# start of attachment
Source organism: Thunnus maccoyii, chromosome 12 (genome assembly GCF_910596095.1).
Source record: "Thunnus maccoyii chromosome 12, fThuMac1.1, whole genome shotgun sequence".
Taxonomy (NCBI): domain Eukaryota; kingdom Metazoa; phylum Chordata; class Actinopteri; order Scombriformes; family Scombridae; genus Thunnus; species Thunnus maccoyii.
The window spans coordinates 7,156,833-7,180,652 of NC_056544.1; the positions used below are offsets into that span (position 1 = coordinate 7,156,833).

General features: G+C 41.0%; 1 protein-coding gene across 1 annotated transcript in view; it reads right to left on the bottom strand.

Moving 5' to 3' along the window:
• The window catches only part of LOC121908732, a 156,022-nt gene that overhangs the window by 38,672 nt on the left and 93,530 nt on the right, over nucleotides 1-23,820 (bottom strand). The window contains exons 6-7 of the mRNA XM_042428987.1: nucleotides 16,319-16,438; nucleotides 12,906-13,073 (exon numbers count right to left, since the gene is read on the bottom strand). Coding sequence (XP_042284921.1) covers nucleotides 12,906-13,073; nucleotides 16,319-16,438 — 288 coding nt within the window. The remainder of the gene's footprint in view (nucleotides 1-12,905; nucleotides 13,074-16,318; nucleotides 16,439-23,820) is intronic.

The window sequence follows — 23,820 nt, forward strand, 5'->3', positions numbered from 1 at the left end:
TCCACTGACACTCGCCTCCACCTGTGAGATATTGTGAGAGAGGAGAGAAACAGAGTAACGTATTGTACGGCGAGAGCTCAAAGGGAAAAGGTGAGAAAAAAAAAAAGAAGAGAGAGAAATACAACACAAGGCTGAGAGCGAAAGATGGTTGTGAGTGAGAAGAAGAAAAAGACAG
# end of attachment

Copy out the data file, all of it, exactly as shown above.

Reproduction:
Source organism: Thunnus maccoyii, chromosome 12 (genome assembly GCF_910596095.1).
Source record: "Thunnus maccoyii chromosome 12, fThuMac1.1, whole genome shotgun sequence".
Taxonomy (NCBI): domain Eukaryota; kingdom Metazoa; phylum Chordata; class Actinopteri; order Scombriformes; family Scombridae; genus Thunnus; species Thunnus maccoyii.
The window spans coordinates 7,156,833-7,180,652 of NC_056544.1; the positions used below are offsets into that span (position 1 = coordinate 7,156,833).

General features: G+C 41.0%; 1 protein-coding gene across 1 annotated transcript in view; it reads right to left on the bottom strand.

Moving 5' to 3' along the window:
• The window catches only part of LOC121908732, a 156,022-nt gene that overhangs the window by 38,672 nt on the left and 93,530 nt on the right, over nucleotides 1-23,820 (bottom strand). The window contains exons 6-7 of the mRNA XM_042428987.1: nucleotides 16,319-16,438; nucleotides 12,906-13,073 (exon numbers count right to left, since the gene is read on the bottom strand). Coding sequence (XP_042284921.1) covers nucleotides 12,906-13,073; nucleotides 16,319-16,438 — 288 coding nt within the window. The remainder of the gene's footprint in view (nucleotides 1-12,905; nucleotides 13,074-16,318; nucleotides 16,439-23,820) is intronic.

The window sequence follows — 23,820 nt, forward strand, 5'->3', positions numbered from 1 at the left end:
TCCACTGACACTCGCCTCCACCTGTGAGATATTGTGAGAGAGGAGAGAAACAGAGTAACGTATTGTACGGCGAGAGCTCAAAGGGAAAAGGTGAGAAAAAAAAAAAGAAGAGAGAGAAATACAACACAAGGCTGAGAGCGAAAGATGGTTGTGAGTGAGAAGAAGAAAAAGACAG